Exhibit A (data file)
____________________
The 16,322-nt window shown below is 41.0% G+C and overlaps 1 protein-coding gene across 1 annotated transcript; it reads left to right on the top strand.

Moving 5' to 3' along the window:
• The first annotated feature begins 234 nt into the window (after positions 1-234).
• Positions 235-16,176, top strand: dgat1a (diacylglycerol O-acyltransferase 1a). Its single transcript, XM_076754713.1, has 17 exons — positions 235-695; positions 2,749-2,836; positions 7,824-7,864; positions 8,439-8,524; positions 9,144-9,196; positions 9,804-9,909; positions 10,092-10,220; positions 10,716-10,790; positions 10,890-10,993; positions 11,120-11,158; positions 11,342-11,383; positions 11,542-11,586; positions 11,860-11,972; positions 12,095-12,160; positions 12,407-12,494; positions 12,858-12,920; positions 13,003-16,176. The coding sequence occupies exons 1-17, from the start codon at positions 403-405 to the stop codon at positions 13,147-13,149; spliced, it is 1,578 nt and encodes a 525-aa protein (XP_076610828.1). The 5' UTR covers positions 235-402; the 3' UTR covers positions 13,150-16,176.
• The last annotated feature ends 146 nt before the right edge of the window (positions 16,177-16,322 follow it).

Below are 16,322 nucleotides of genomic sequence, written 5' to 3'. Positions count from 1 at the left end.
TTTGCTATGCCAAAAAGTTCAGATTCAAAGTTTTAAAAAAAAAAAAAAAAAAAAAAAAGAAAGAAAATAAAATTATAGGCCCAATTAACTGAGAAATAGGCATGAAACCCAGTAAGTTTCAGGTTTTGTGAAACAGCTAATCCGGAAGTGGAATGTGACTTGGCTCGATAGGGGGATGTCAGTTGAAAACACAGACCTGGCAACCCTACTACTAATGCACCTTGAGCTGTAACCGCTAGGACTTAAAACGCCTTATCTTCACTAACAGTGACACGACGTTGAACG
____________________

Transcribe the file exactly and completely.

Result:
The 16,322-nt window shown below is 41.0% G+C and overlaps 1 protein-coding gene across 1 annotated transcript; it reads left to right on the top strand.

Moving 5' to 3' along the window:
• The first annotated feature begins 234 nt into the window (after positions 1-234).
• Positions 235-16,176, top strand: dgat1a (diacylglycerol O-acyltransferase 1a). Its single transcript, XM_076754713.1, has 17 exons — positions 235-695; positions 2,749-2,836; positions 7,824-7,864; positions 8,439-8,524; positions 9,144-9,196; positions 9,804-9,909; positions 10,092-10,220; positions 10,716-10,790; positions 10,890-10,993; positions 11,120-11,158; positions 11,342-11,383; positions 11,542-11,586; positions 11,860-11,972; positions 12,095-12,160; positions 12,407-12,494; positions 12,858-12,920; positions 13,003-16,176. The coding sequence occupies exons 1-17, from the start codon at positions 403-405 to the stop codon at positions 13,147-13,149; spliced, it is 1,578 nt and encodes a 525-aa protein (XP_076610828.1). The 5' UTR covers positions 235-402; the 3' UTR covers positions 13,150-16,176.
• The last annotated feature ends 146 nt before the right edge of the window (positions 16,177-16,322 follow it).

Below are 16,322 nucleotides of genomic sequence, written 5' to 3'. Positions count from 1 at the left end.
TTTGCTATGCCAAAAAGTTCAGATTCAAAGTTTTAAAAAAAAAAAAAAAAAAAAAAAAGAAAGAAAATAAAATTATAGGCCCAATTAACTGAGAAATAGGCATGAAACCCAGTAAGTTTCAGGTTTTGTGAAACAGCTAATCCGGAAGTGGAATGTGACTTGGCTCGATAGGGGGATGTCAGTTGAAAACACAGACCTGGCAACCCTACTACTAATGCACCTTGAGCTGTAACCGCTAGGACTTAAAACGCCTTATCTTCACTAACAGTGACACGACGTTGAACG